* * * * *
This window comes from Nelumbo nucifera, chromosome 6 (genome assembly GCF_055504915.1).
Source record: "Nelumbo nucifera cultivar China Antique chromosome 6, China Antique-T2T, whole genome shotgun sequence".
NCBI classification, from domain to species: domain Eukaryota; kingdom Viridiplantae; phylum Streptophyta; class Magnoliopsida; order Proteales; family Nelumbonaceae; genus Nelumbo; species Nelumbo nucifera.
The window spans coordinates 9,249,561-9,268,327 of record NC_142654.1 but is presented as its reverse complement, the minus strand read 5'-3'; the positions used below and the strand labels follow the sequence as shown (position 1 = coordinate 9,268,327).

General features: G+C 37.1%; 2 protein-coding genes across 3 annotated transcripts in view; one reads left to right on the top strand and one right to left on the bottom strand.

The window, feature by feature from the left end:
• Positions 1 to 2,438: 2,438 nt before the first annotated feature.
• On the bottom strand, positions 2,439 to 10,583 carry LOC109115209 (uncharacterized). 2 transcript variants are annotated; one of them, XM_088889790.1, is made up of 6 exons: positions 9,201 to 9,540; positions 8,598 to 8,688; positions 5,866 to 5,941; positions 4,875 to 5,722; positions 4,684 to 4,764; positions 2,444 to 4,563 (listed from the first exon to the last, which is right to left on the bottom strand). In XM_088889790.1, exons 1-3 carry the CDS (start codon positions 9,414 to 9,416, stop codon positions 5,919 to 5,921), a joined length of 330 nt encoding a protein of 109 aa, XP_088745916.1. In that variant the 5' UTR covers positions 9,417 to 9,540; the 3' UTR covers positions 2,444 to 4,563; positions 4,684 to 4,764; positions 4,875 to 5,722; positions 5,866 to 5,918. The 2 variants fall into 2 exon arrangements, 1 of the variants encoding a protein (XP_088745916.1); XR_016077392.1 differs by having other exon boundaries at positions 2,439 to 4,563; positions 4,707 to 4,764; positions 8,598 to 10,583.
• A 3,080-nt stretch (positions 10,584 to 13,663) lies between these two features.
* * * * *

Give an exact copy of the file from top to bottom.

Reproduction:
This window comes from Nelumbo nucifera, chromosome 6 (genome assembly GCF_055504915.1).
Source record: "Nelumbo nucifera cultivar China Antique chromosome 6, China Antique-T2T, whole genome shotgun sequence".
NCBI classification, from domain to species: domain Eukaryota; kingdom Viridiplantae; phylum Streptophyta; class Magnoliopsida; order Proteales; family Nelumbonaceae; genus Nelumbo; species Nelumbo nucifera.
The window spans coordinates 9,249,561-9,268,327 of record NC_142654.1 but is presented as its reverse complement, the minus strand read 5'-3'; the positions used below and the strand labels follow the sequence as shown (position 1 = coordinate 9,268,327).

General features: G+C 37.1%; 2 protein-coding genes across 3 annotated transcripts in view; one reads left to right on the top strand and one right to left on the bottom strand.

The window, feature by feature from the left end:
• Positions 1 to 2,438: 2,438 nt before the first annotated feature.
• On the bottom strand, positions 2,439 to 10,583 carry LOC109115209 (uncharacterized). 2 transcript variants are annotated; one of them, XM_088889790.1, is made up of 6 exons: positions 9,201 to 9,540; positions 8,598 to 8,688; positions 5,866 to 5,941; positions 4,875 to 5,722; positions 4,684 to 4,764; positions 2,444 to 4,563 (listed from the first exon to the last, which is right to left on the bottom strand). In XM_088889790.1, exons 1-3 carry the CDS (start codon positions 9,414 to 9,416, stop codon positions 5,919 to 5,921), a joined length of 330 nt encoding a protein of 109 aa, XP_088745916.1. In that variant the 5' UTR covers positions 9,417 to 9,540; the 3' UTR covers positions 2,444 to 4,563; positions 4,684 to 4,764; positions 4,875 to 5,722; positions 5,866 to 5,918. The 2 variants fall into 2 exon arrangements, 1 of the variants encoding a protein (XP_088745916.1); XR_016077392.1 differs by having other exon boundaries at positions 2,439 to 4,563; positions 4,707 to 4,764; positions 8,598 to 10,583.
• A 3,080-nt stretch (positions 10,584 to 13,663) lies between these two features.